Criticizing the credit reporting agencies or the credit scoring companies is almost a national pastime. Nobody likes credit bureaus, credit scores are unfair, credit reports are polluted with errors and are impossible to correct. That’s the party line.
Well, I’m going to blow up all of these myths regarding the credit industry.
Over the past decade, the credit industry has made several meaningful consumer-friendly changes to how they function. Pretty much all of these changes have been entirely ignored because it’s not P.C. to do anything but be critical of everything having to do with consumer credit.
1. Free Weekly Credit Reports
2023 is the 20-year anniversary of the Fair and Accurate Credit Transactions Act of 2003 or FACTA. Among other things, FACTA amended the Fair Credit Reporting Act (FCRA) to give all of us the right to a free copy of our credit reports once every 12 months.
For example, if you were to pull your credit reports today, you would have to pay for them if you wanted to check them again at any time during the next 12 months.
Once every 12 months may have made sense in 2003, but it certainly doesn’t make any sense in 2023. And while the language in the FCRA still only requires that the credit bureaus provide us one free copy of our reports every 12 months, the credit bureaus have done better. When COVID became a thing, the credit bureaus decided to allow consumers to check their credit reports at no charge every week instead of every 12 months.
To be clear, going from once every 12 months to, hypothetically, up to 52 times each year was a choice made by the credit bureaus. It was not forced upon them by some state or federal law.
And while you may be thinking, “I should have access to my credit reports whenever I want to see them” (and I would agree with you), name another company or industry that gives away their core product to everyone in the United States 52 times each year. Incidentally, you can claim your free reports every week at www.annualcreditreport.com.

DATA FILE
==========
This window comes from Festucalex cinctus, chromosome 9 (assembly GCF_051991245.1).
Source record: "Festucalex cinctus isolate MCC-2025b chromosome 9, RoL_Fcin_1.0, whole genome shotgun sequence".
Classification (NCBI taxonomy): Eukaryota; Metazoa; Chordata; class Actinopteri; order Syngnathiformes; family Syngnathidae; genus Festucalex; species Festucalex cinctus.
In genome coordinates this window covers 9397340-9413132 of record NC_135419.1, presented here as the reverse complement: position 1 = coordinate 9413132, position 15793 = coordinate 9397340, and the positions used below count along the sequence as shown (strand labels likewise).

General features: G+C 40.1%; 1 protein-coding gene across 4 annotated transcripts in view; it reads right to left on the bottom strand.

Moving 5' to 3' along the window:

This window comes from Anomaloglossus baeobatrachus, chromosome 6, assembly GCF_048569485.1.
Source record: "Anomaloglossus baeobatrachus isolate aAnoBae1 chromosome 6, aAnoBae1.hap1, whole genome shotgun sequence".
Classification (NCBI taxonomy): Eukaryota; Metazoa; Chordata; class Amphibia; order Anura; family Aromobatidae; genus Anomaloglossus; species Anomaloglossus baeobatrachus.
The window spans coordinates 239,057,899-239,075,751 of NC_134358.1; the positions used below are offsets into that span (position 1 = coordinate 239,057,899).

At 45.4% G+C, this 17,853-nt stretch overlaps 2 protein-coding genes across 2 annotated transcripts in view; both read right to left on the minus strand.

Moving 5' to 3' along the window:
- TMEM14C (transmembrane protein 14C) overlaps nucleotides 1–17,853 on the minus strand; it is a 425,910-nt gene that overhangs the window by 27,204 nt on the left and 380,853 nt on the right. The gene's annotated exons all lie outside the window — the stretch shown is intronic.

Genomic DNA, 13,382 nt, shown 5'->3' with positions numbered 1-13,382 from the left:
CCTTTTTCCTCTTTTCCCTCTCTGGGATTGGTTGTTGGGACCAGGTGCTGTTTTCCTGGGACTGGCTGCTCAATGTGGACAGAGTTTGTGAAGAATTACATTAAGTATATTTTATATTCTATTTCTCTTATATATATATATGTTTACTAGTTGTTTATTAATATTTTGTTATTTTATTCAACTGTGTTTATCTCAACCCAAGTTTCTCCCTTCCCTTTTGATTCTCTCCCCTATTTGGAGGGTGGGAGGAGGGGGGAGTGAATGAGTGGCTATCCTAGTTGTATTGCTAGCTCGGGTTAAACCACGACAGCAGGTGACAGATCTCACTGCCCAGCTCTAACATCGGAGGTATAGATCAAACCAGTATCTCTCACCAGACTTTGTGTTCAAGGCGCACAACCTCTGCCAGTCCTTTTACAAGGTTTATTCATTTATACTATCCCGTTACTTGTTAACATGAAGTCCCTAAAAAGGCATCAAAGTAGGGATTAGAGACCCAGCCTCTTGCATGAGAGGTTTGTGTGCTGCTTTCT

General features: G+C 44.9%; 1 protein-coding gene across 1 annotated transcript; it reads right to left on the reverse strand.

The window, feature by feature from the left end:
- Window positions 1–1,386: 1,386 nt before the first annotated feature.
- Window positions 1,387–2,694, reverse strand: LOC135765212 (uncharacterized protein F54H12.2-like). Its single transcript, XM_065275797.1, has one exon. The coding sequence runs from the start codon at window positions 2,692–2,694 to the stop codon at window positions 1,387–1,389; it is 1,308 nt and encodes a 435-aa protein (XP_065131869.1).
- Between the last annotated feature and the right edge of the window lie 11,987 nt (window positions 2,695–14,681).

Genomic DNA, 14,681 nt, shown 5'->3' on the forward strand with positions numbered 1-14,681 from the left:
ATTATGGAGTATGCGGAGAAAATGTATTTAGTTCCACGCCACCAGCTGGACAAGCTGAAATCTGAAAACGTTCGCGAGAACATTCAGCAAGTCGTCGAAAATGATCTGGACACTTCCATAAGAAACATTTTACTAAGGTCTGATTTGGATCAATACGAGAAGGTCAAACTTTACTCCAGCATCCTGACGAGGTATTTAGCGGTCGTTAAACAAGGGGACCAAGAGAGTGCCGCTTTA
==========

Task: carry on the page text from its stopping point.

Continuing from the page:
2. Missed Payments Recieve a 30-Day Reporting Grace Period
It’s not uncommon for late payments to be reported by lenders to the credit bureaus. That has been a reality for decades. And, as long as those late payments are accurate, they can remain on your credit reports for up to seven years, thanks to the FCRA.
But there is a little-known grace period hidden in the 350+ pages of the credit reporting industry standards that protect consumers who have those periodic lapses and forget or can’t make payments by their due dates.
For example, let’s say you have a credit card account and your payment is due by the 15th of the month. We’d all agree that as long as you make your payment on or before the 15th that you’re in good shape. I think we’d also agree that if you do not make your payment by the 15th, you’re late, delinquent, and past due.
That’s all bad news because your card issuer can assess a late fee and take other punitive actions against you, including reducing your credit limits or closing your account.
The good news is the credit reporting industry has a long-standing requirement that lenders cannot report late payments to your credit reports until you are a full 30 days past your due date. So, using my above example, if your payment is due on the 15th of the month and you don’t make your payment until, say, the 10th of the following month, you won’t end up with a late payment on your credit reports because the account isn’t a full 30 days past due.
There is no systemic method for reporting someone as being 1-29 days past due. It doesn’t exist. That means out of the hundreds of millions of credit reports housed by Experian, Equifax, and TransUnion, not a single one of them includes a record of someone being 1-29 days late on any account.
This 30-day grace period is a choice made by the credit bureaus. It was not forced upon them by any state or federal law.
3. No More Tax Liens or Judgments on Credit Reports
In mid-2017, the credit reporting agencies made the decision to remove tax liens and judgments from credit reports. Those public records had been on credit reports for decades. And credit scoring models like those built by FICO consider liens and judgments to be derogatory entries that can harm a consumer’s credit scores.
The explanation given had to do with liens and judgments accidentally appearing on the wrong consumer credit reports, so it was better to just remove all of them. And, of course, by removing public records from credit reports, some people’s credit scores improved.
The decision to remove these public records was another choice made by the credit bureaus. It was not forced upon them by some state or federal law.
4. Credit Scores Are Protected During the Investigation Process
The FCRA gives all of us the right to challenge, within reason, information on our credit reports we believe to be inaccurate. If we file disputes, the credit bureaus are obligated to perform an investigation into our claims of inaccuracy. That investigation generally involves communicating with the company that reported the information in the first place, which is normally a lender or debt collector.